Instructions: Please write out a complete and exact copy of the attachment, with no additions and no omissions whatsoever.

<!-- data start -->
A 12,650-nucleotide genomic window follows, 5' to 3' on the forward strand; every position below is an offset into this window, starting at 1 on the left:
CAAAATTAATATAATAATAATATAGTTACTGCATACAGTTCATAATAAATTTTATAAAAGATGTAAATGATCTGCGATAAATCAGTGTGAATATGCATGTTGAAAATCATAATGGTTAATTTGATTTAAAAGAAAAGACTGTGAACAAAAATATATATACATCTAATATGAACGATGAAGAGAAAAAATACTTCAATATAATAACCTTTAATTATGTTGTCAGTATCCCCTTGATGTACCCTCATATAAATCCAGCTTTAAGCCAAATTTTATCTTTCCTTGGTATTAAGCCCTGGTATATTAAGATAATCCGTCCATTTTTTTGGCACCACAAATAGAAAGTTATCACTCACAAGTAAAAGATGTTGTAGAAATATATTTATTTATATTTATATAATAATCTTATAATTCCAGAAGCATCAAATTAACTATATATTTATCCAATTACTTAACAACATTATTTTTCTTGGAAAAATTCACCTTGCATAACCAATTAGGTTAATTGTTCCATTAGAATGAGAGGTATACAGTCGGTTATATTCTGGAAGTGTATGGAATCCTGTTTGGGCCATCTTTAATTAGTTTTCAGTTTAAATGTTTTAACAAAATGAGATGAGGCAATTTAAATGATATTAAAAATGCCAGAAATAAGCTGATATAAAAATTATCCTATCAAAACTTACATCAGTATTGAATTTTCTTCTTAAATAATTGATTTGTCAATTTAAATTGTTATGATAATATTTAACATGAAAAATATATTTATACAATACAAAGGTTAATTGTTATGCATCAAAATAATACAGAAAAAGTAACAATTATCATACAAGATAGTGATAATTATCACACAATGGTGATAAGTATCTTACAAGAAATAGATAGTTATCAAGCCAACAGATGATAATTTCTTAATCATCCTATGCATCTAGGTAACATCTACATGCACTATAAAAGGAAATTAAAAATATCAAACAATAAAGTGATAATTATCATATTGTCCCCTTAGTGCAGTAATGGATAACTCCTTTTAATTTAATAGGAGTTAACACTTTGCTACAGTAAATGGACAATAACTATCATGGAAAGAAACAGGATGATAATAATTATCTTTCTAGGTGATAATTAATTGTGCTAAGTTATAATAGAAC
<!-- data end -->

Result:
A 12,650-nucleotide genomic window follows, 5' to 3' on the forward strand; every position below is an offset into this window, starting at 1 on the left:
CAAAATTAATATAATAATAATATAGTTACTGCATACAGTTCATAATAAATTTTATAAAAGATGTAAATGATCTGCGATAAATCAGTGTGAATATGCATGTTGAAAATCATAATGGTTAATTTGATTTAAAAGAAAAGACTGTGAACAAAAATATATATACATCTAATATGAACGATGAAGAGAAAAAATACTTCAATATAATAACCTTTAATTATGTTGTCAGTATCCCCTTGATGTACCCTCATATAAATCCAGCTTTAAGCCAAATTTTATCTTTCCTTGGTATTAAGCCCTGGTATATTAAGATAATCCGTCCATTTTTTTGGCACCACAAATAGAAAGTTATCACTCACAAGTAAAAGATGTTGTAGAAATATATTTATTTATATTTATATAATAATCTTATAATTCCAGAAGCATCAAATTAACTATATATTTATCCAATTACTTAACAACATTATTTTTCTTGGAAAAATTCACCTTGCATAACCAATTAGGTTAATTGTTCCATTAGAATGAGAGGTATACAGTCGGTTATATTCTGGAAGTGTATGGAATCCTGTTTGGGCCATCTTTAATTAGTTTTCAGTTTAAATGTTTTAACAAAATGAGATGAGGCAATTTAAATGATATTAAAAATGCCAGAAATAAGCTGATATAAAAATTATCCTATCAAAACTTACATCAGTATTGAATTTTCTTCTTAAATAATTGATTTGTCAATTTAAATTGTTATGATAATATTTAACATGAAAAATATATTTATACAATACAAAGGTTAATTGTTATGCATCAAAATAATACAGAAAAAGTAACAATTATCATACAAGATAGTGATAATTATCACACAATGGTGATAAGTATCTTACAAGAAATAGATAGTTATCAAGCCAACAGATGATAATTTCTTAATCATCCTATGCATCTAGGTAACATCTACATGCACTATAAAAGGAAATTAAAAATATCAAACAATAAAGTGATAATTATCATATTGTCCCCTTAGTGCAGTAATGGATAACTCCTTTTAATTTAATAGGAGTTAACACTTTGCTACAGTAAATGGACAATAACTATCATGGAAAGAAACAGGATGATAATAATTATCTTTCTAGGTGATAATTAATTGTGCTAAGTTATAATAGAAC